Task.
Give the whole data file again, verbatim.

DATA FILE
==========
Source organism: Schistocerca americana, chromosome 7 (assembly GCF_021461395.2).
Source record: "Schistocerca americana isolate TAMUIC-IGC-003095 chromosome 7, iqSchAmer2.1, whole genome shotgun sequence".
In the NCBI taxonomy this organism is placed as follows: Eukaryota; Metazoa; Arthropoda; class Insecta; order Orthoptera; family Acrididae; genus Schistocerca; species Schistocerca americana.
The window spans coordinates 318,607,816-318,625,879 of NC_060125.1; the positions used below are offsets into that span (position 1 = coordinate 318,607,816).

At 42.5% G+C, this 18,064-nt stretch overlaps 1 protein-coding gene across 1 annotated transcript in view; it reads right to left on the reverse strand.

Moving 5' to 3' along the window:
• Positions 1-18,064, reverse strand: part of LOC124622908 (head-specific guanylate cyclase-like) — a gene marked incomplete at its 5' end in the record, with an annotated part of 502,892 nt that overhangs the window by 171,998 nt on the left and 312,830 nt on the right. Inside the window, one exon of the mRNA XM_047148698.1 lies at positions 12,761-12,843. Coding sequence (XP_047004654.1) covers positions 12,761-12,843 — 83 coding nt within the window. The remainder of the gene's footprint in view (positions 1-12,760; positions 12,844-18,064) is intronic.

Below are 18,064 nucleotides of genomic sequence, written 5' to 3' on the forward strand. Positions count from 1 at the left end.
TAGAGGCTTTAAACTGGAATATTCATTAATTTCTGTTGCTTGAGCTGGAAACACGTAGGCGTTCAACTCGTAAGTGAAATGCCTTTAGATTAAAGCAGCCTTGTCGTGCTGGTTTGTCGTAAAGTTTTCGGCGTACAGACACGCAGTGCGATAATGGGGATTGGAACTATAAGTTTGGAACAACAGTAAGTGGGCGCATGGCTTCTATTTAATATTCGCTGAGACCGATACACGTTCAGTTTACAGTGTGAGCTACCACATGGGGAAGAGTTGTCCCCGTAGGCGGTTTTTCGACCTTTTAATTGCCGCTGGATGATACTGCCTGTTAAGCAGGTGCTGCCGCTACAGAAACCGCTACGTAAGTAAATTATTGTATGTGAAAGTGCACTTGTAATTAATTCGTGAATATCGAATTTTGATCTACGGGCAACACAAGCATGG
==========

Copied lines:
Source organism: Schistocerca americana, chromosome 7 (assembly GCF_021461395.2).
Source record: "Schistocerca americana isolate TAMUIC-IGC-003095 chromosome 7, iqSchAmer2.1, whole genome shotgun sequence".
In the NCBI taxonomy this organism is placed as follows: Eukaryota; Metazoa; Arthropoda; class Insecta; order Orthoptera; family Acrididae; genus Schistocerca; species Schistocerca americana.
The window spans coordinates 318,607,816-318,625,879 of NC_060125.1; the positions used below are offsets into that span (position 1 = coordinate 318,607,816).

At 42.5% G+C, this 18,064-nt stretch overlaps 1 protein-coding gene across 1 annotated transcript in view; it reads right to left on the reverse strand.

Moving 5' to 3' along the window:
• Positions 1-18,064, reverse strand: part of LOC124622908 (head-specific guanylate cyclase-like) — a gene marked incomplete at its 5' end in the record, with an annotated part of 502,892 nt that overhangs the window by 171,998 nt on the left and 312,830 nt on the right. Inside the window, one exon of the mRNA XM_047148698.1 lies at positions 12,761-12,843. Coding sequence (XP_047004654.1) covers positions 12,761-12,843 — 83 coding nt within the window. The remainder of the gene's footprint in view (positions 1-12,760; positions 12,844-18,064) is intronic.

Below are 18,064 nucleotides of genomic sequence, written 5' to 3' on the forward strand. Positions count from 1 at the left end.
TAGAGGCTTTAAACTGGAATATTCATTAATTTCTGTTGCTTGAGCTGGAAACACGTAGGCGTTCAACTCGTAAGTGAAATGCCTTTAGATTAAAGCAGCCTTGTCGTGCTGGTTTGTCGTAAAGTTTTCGGCGTACAGACACGCAGTGCGATAATGGGGATTGGAACTATAAGTTTGGAACAACAGTAAGTGGGCGCATGGCTTCTATTTAATATTCGCTGAGACCGATACACGTTCAGTTTACAGTGTGAGCTACCACATGGGGAAGAGTTGTCCCCGTAGGCGGTTTTTCGACCTTTTAATTGCCGCTGGATGATACTGCCTGTTAAGCAGGTGCTGCCGCTACAGAAACCGCTACGTAAGTAAATTATTGTATGTGAAAGTGCACTTGTAATTAATTCGTGAATATCGAATTTTGATCTACGGGCAACACAAGCATGG